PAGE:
Before you read this feature, you may want to scurry to your kitchen and determine the origin of the spices you frequently use for cooking. If they were packaged in Mexico or India, you may be getting more than the spice named on the label.
The Food and Drug Administration announced that about 12% of imported spices also contain bug parts, rodent hair, critter droppings – and maybe even salmonella!
No one is saying ALL foreign spices are contaminated. But this report will make us think twice before sprinkling our next meal with a healthy dash of zesty spices.
According to the New York Times, “The agency called spice contamination ‘a systemic challenge’ and said most of the insects found in spices were the kinds that thrive in warehouses and other storage facilities, suggesting that the industry’s problems result not from poor harvesting practices but poor storage and processing.”
We’ve got one word for this report: YUCK!
While finding bits of bugs and rodents in your food is sickening, getting slammed with salmonella can make you sick – or worse.
The WebMD website says: “Symptoms of salmonellosis include diarrhea, fever, and abdominal cramps. They develop 12 to 72 hours after infection, and the illness usually lasts 4 to 7 days. Most people recover without treatment. But diarrhea and dehydration may be so severe that it is necessary to go to the hospital. Older adults, infants, and those who have impaired immune systems are at highest risk.”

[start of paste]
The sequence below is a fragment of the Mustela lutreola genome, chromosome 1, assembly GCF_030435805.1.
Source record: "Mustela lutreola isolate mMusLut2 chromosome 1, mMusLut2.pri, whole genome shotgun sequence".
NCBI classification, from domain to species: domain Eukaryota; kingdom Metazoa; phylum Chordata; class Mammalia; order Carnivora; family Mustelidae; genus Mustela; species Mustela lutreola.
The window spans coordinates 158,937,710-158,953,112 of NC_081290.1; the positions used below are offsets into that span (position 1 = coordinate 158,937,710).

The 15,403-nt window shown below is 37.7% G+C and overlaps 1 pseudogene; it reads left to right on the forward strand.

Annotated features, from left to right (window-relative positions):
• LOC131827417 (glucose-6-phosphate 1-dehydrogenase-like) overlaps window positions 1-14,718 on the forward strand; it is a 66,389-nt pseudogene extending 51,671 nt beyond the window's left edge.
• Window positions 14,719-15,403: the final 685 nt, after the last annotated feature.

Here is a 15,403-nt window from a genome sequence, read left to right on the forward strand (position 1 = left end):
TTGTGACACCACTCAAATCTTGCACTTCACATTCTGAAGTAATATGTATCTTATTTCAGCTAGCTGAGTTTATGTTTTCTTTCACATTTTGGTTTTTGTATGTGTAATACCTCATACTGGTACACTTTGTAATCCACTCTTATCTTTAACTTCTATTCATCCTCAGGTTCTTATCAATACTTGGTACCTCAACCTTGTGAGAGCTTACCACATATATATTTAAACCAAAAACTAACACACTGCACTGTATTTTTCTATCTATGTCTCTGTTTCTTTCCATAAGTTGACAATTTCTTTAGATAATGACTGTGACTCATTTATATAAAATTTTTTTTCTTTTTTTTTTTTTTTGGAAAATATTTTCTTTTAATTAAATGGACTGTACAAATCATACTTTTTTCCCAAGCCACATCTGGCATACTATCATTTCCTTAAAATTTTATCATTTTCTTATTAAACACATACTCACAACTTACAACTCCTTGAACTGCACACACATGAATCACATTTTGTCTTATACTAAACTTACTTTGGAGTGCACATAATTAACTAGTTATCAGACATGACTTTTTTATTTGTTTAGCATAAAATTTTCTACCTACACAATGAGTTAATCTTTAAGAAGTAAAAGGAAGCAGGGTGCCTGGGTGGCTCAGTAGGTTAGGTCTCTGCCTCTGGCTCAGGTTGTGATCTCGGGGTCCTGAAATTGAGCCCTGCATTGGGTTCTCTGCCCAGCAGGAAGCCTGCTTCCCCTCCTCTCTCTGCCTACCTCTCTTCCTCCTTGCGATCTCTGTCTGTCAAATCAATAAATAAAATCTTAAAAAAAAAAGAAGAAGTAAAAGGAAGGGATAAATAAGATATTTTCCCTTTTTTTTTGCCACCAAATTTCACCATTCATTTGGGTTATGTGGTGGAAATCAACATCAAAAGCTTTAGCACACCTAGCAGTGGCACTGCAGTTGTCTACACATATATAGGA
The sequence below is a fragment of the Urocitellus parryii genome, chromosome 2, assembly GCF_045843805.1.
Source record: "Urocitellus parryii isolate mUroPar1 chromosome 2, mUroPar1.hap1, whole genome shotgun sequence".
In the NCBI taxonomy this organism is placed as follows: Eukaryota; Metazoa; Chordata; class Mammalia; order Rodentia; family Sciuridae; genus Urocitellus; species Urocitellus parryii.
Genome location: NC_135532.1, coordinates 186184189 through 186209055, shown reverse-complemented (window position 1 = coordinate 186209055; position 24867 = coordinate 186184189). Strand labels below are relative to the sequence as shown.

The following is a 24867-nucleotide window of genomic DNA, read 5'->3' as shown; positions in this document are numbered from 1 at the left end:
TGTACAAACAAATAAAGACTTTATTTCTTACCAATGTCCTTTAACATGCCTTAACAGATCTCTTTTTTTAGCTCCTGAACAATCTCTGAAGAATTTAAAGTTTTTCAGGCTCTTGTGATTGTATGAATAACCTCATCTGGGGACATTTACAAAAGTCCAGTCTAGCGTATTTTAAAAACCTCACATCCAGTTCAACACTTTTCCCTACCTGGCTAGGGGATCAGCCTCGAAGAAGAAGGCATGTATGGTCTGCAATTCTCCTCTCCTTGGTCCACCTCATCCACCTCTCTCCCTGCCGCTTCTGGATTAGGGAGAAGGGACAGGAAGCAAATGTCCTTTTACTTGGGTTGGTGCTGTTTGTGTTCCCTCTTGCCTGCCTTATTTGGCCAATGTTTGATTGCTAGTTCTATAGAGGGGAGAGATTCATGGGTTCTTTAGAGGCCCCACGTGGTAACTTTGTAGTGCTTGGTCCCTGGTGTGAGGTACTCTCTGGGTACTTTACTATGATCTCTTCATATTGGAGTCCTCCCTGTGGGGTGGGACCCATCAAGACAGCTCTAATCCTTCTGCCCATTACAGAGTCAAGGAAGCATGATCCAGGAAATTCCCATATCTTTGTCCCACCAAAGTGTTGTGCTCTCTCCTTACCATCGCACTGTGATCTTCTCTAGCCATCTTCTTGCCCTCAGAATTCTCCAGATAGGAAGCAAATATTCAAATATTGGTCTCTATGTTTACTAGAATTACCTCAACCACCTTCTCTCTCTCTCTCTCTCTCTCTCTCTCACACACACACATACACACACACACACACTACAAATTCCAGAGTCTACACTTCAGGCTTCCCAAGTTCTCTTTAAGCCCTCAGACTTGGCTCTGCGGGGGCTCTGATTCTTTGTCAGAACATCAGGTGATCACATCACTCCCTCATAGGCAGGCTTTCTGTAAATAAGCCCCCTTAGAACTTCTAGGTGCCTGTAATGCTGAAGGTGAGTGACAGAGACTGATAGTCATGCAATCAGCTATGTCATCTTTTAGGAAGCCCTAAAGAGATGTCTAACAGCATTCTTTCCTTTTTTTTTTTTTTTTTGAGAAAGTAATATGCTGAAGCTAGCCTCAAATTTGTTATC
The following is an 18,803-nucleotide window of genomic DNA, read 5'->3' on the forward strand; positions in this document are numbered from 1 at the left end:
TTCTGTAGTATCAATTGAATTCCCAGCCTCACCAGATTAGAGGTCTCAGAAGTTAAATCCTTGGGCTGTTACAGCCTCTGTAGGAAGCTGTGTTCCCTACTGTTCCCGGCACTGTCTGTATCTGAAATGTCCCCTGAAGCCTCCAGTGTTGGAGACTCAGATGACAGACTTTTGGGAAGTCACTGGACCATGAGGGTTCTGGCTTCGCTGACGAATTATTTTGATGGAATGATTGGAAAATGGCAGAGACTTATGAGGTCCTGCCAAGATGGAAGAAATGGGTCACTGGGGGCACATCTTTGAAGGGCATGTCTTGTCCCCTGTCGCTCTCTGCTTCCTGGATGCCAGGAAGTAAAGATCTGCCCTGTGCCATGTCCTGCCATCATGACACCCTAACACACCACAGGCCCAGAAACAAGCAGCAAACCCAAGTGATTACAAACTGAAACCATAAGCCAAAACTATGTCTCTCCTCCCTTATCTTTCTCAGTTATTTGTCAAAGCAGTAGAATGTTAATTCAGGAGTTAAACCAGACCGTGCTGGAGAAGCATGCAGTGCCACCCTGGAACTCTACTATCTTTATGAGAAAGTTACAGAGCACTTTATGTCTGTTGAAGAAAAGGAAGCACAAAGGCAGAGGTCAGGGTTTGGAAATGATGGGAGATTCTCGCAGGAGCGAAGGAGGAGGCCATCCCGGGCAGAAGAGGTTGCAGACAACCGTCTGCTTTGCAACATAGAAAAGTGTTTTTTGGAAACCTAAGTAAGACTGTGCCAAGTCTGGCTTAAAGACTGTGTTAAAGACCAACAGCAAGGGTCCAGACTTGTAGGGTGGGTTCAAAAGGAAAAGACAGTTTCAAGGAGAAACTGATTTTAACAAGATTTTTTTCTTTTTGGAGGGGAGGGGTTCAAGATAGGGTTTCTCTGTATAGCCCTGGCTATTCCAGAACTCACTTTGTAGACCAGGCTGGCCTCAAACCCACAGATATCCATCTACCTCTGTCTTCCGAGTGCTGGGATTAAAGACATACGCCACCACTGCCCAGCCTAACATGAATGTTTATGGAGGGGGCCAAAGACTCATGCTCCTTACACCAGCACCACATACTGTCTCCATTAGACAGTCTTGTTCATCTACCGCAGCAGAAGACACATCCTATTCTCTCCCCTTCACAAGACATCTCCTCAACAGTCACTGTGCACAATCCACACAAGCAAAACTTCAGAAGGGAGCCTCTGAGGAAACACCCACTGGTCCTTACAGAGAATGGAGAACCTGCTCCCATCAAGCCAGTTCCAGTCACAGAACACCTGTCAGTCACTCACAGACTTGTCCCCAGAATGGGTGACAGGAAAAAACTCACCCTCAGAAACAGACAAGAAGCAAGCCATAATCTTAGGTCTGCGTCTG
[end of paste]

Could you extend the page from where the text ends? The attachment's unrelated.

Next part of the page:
The FDA says about one-fourth of the spices, oils and food colorings used in the U.S. comes from India. Some of the most common spices imported from India include turmeric, coriander, cumin, mustard seeds, curry, cinnamon, black cardamom and paprika.
Mexico ships large quantities of Vanilla, chocolate, chilies, adobo seasoning and cilantro.
While Michael Taylor, the FDA’s deputy commissioner for foods, stressed that no one is telling consumers to steer clear of imported spices, we think it may be a wiser move to do your country a favor and buy American!
John McGran has an extensive background in online dieting and tabloid news.